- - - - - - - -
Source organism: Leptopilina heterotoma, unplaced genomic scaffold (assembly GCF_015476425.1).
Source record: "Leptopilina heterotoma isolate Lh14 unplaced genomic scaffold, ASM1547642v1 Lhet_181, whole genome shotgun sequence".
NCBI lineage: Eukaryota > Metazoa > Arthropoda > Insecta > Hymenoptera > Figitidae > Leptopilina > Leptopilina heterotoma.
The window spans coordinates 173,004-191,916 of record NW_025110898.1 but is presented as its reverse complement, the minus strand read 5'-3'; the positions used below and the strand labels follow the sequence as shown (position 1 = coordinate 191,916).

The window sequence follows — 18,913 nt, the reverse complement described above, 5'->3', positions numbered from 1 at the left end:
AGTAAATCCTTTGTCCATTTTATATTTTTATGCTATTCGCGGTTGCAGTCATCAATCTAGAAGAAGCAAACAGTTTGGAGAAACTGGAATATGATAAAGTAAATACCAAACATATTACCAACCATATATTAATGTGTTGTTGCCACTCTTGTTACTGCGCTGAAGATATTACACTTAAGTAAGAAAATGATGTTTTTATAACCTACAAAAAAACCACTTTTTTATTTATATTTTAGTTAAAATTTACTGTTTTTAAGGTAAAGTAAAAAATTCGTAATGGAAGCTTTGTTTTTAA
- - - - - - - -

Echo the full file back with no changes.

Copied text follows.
Source organism: Leptopilina heterotoma, unplaced genomic scaffold (assembly GCF_015476425.1).
Source record: "Leptopilina heterotoma isolate Lh14 unplaced genomic scaffold, ASM1547642v1 Lhet_181, whole genome shotgun sequence".
NCBI lineage: Eukaryota > Metazoa > Arthropoda > Insecta > Hymenoptera > Figitidae > Leptopilina > Leptopilina heterotoma.
The window spans coordinates 173,004-191,916 of record NW_025110898.1 but is presented as its reverse complement, the minus strand read 5'-3'; the positions used below and the strand labels follow the sequence as shown (position 1 = coordinate 191,916).

The window sequence follows — 18,913 nt, the reverse complement described above, 5'->3', positions numbered from 1 at the left end:
AGTAAATCCTTTGTCCATTTTATATTTTTATGCTATTCGCGGTTGCAGTCATCAATCTAGAAGAAGCAAACAGTTTGGAGAAACTGGAATATGATAAAGTAAATACCAAACATATTACCAACCATATATTAATGTGTTGTTGCCACTCTTGTTACTGCGCTGAAGATATTACACTTAAGTAAGAAAATGATGTTTTTATAACCTACAAAAAAACCACTTTTTTATTTATATTTTAGTTAAAATTTACTGTTTTTAAGGTAAAGTAAAAAATTCGTAATGGAAGCTTTGTTTTTAA